Insanely great recovery of Proxmox node

mlanner

Active Member
Apr 1, 2009
186
1
38
Berkeley, CA
I had a "close call" today in my small, but important to me, testing Proxmox cluster and just wanted to post the outcome as a testament to Proxmox, Linux and a bunch of the open source technologies behind the scenes. So, here we go:

Earlier this evening I had a sudden power outage. Since I have limited battery power to run my servers and because I didn't want to risk getting data corrupted by a sudden power loss in my VMs, I quickly SSHd to my two Proxmox virtual hosts and issued a few qm shutdown commands to shut down my VMs. (Thanks to Dietmar for the clarification of qm commands and what they do a few weeks back.) I then proceeded to cleanly shut down my virtual hosts.

After a somewhat long outage, the power finally came back. I powered on my virtual hosts again just to find that one server's power supply had died. (Yes, I know, I should have dual power supplies. But this is a small, testing, budget cluster.) Now what? Well, I don't really have an identical server, so I thought to myself that this could be a long night restoring VMs from snapshots and then from backups. Hmm ... that could take some time. Oh well, I was glad I had some backups of the most important data, anyhow.

Just to see if I could take a shortcut, I took my two drives from the machine with the dead power supply and moved them to a different machine, with completely different motherboard, different RAM and different NICs. The only thing that was somewhat the same was the fact that both machines had Intel CPUs and similar RAID cards. The CPUs were different Intel CPUs and the RAID cards were 3ware, but again, different models. I then continued by powering on the machine and completely amazed looked at the screen as it booted past everything all the way to the login screen. No waaaay, I thought to myself. Impossible!? I ran a ping test to my master node. Nope, no go. I checked the network card and IP config of the machine. Ah! eth0 was not recognized, but eth1, eth2, eth3 are all there. OK. I changed network config by replacing eth0 in the config to eth1. Bada-bing-bada-boom! Pinging my other cluster node now worked. This was too good to be true. I logged in to my master node to see if both nodes were there. Well, yeah, but the second virtual host is not syncing ... at least not yet. I waited for a few seconds and then refreshed the page. What? Really? It's syncing. No waaaay! Again. I fired up a VM. It just booted up like nothing had happened. Unbelievable. It just worked.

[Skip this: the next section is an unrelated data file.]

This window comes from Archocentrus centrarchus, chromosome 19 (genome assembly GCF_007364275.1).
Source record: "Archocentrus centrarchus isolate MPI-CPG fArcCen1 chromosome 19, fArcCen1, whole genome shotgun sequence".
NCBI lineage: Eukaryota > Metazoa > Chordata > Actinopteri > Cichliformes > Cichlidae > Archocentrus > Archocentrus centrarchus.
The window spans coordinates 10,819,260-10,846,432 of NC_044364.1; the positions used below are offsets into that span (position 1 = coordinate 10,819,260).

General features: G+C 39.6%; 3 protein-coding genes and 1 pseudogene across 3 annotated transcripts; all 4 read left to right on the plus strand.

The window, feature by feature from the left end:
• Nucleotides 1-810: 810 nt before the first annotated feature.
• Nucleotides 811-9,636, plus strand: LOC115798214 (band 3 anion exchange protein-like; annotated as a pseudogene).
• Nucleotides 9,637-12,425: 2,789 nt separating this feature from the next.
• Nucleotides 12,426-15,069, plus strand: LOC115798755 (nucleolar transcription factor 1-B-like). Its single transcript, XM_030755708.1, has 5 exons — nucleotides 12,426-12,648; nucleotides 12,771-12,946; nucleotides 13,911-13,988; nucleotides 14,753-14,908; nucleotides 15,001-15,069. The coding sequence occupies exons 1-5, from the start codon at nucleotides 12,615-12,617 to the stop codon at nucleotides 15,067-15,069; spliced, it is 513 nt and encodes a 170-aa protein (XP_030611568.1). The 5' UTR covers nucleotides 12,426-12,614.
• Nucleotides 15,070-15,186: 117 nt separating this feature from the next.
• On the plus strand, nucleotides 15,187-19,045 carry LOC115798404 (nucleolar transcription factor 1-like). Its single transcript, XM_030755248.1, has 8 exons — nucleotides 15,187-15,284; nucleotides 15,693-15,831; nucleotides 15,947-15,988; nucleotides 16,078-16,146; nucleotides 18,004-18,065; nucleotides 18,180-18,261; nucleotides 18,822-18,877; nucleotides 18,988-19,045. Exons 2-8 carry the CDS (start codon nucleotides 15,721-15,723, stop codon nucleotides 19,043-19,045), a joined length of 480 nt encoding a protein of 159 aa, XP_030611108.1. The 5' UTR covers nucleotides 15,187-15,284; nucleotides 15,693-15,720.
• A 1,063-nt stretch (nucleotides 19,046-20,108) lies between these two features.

Needless to say, I'll keep an eye on my "new" second node for a few days and runs some tests to see if everything seems to run OK and smoothly.

Anyways, I just wanted to share my little "close call" story.
 

udo

Famous Member
Apr 22, 2009
5,912
174
83
Ahrensburg; Germany
Hi,
if you edit /etc/udev/rules.d/70-persistent-nic.rules to have the "right" eth0 back and do an reboot you don't need to change /etc/network/interfaces.

You can boot the system on different hardware - that's one big advantage of linux.

Udo
 

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